bruleed italian meringue on lemon meringue pie

Moisture Matters: Strategies to Improve Shelf Life & Quality

One of the most crucial steps in developing a new food product is ensuring your product remains good until the end of its shelf life. It should remain safe and delicious to eat. You don’t want crusts that turn soggy, creams that turn hard, or fruit jams that develop molds.

Ideally, you want to tackle these problems early on in the development process. That way, it wouldn’t cause any delays, or worse, force you to recall products.

Often these shelf life challenges are due to the presence of too much, or too little moisture. But, if you know how much ‘available water’ your product contains, known as water activity, you can prevent many of these challenges.

We’ll discuss three shelf-life scenarios in which moisture matters.

Scenario 1: Preventing soggy fruit biscuits

We all intuitively know that a crispy cookie with a soft fruity filling might not remain crispy for long. The cookie often gets soggy, whereas the fruit filling might turn chewy. The same for a freshly made cream pie, we know the crust won’t remain crunchy for long. Within a day or two the crust will be soft.

Preventing water movement

This is all due to the movement of water. Water will always move through food products, from places where there’s a lot of available water, to places where there’s not as much. Water likes to distribute itself evenly. In our biscuits, water moves from the soft fruit filling to the crunchy cookie. In the pie, water moves from the filling to the crust.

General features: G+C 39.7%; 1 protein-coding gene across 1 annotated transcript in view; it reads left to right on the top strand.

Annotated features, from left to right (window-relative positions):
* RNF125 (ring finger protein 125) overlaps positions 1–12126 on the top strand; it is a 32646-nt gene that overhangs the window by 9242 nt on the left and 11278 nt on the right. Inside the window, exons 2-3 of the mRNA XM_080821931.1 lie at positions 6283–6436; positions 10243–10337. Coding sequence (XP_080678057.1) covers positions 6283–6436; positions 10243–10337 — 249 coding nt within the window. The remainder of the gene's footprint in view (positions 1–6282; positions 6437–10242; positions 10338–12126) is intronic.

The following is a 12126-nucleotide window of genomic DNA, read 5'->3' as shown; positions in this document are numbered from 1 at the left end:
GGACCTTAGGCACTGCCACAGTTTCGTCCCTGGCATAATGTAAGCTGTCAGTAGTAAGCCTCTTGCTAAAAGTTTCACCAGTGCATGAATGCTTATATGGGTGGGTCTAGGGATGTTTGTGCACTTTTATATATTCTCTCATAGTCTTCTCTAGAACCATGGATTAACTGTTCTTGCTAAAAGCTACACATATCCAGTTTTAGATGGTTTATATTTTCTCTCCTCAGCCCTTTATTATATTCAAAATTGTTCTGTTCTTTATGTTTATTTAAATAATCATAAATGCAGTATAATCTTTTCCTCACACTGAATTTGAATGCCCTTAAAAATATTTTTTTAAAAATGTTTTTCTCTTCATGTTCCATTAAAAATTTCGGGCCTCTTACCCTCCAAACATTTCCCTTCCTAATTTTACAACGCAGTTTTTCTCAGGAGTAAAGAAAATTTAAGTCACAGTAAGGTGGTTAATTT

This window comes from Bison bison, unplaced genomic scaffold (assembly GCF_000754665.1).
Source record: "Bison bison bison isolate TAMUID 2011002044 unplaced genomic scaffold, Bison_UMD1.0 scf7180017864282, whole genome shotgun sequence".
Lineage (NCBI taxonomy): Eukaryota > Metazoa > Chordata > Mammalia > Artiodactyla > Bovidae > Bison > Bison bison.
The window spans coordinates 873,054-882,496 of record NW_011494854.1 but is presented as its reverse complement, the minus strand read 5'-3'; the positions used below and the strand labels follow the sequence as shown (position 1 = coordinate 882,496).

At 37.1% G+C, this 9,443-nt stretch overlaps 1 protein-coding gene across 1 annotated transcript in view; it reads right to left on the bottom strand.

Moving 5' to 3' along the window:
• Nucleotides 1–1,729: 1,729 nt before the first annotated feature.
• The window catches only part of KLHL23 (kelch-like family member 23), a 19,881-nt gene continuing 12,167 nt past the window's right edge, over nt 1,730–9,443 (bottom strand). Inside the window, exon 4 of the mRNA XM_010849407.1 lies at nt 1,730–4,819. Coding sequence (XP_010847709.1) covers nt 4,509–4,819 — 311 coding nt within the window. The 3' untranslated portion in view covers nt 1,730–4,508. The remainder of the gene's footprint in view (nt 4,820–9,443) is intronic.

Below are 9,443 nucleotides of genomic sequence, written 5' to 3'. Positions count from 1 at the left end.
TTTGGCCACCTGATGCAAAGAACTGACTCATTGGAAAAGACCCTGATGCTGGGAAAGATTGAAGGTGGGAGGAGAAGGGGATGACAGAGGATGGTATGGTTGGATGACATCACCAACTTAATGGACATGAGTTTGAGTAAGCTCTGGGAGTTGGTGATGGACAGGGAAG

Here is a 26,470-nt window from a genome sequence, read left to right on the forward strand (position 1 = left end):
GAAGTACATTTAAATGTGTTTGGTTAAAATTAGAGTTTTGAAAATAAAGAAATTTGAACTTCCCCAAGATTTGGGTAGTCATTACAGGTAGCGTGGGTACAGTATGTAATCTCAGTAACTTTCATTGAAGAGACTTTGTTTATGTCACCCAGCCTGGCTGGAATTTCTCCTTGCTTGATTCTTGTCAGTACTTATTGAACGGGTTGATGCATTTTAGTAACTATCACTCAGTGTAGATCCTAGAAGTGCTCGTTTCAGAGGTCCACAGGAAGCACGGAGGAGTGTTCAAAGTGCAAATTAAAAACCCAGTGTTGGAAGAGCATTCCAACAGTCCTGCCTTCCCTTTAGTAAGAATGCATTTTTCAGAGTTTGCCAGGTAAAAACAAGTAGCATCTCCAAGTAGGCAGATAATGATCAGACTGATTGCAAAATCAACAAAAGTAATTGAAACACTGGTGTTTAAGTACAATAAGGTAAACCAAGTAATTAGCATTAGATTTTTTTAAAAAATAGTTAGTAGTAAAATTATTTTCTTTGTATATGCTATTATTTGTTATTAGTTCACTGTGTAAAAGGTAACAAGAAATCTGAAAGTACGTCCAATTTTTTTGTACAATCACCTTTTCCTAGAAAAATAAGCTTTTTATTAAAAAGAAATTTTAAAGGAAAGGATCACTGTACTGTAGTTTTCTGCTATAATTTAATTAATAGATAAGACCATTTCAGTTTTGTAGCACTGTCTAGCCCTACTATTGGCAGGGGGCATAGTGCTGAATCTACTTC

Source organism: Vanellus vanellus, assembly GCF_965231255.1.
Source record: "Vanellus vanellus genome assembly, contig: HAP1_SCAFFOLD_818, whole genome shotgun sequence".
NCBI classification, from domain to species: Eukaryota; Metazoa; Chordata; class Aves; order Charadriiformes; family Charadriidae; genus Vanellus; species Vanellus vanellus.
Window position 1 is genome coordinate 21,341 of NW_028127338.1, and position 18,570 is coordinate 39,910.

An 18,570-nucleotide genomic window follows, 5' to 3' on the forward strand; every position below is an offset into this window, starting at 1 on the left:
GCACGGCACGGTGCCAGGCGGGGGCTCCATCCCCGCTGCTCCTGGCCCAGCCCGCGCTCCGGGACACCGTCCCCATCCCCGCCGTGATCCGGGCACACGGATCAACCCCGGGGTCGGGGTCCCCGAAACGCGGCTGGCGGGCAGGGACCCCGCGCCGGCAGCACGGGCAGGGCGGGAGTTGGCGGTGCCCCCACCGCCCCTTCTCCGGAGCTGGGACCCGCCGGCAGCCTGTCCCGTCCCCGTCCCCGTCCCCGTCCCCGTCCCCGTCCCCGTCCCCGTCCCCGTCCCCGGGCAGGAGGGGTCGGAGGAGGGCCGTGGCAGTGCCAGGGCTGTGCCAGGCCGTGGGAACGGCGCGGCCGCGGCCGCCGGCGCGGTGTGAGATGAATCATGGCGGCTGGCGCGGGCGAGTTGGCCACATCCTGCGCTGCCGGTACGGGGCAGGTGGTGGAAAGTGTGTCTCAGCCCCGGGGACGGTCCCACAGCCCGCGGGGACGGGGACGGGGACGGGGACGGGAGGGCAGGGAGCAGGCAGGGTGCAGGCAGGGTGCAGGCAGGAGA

If you do not want this water movement to happen, you have to ensure that the ‘water activity’ of both components is the same. Water activity is a measure of the amount of available water in a product. If the water activity of your crust and fruit filling are the same, water won’t move.

Luckily, it is very easy to measure the water activity of most foods. A simple water activity meter can determine the water activity within a few minutes, by simply placing a sample of the product in a measurement cup.

How to ensure equal water activity values

If the water activity of your two components is a long way apart you have to start changing your product. There are a lot of ways to do so. For instance, you can add more sugar to your fruity filling. Sugar binds water, and makes it less likely to move. Or, you can opt for modifying your cookie style to make it moister from the onset. Alternatively, you can add a barrier in between the fruity filling and the biscuit, to make it harder for the moisture to move.

There are many options, we’ve discussed several in detail in “Preventing Soggy Pie Crusts“. But, all rely on knowing the water activity of your components first, to strategically improve the product.

fruit jam cookies

Scenario 2: Ensuring a long shelf life

Microorganisms can spoil our food, making it harmful or just unappetizing to eat. But, just like humans, microorganisms need water to grow and thrive. If there’s not enough water, they can’t grow. This provides food manufacturers with a great way for ensuring a long shelf of their products. Once the water activity of your product is below a certain threshold, it can be kept for a very long time, without any microorganisms growing on it.

Bacteria are most easy to stop this way. They stop growing at water activity values below approximately 0,87. Molds and yeasts need less water and won’t stop growing until values below 0,60. By again measuring the water activity of your product, you’ll know whether or not microorganisms can still grow, and if so, which.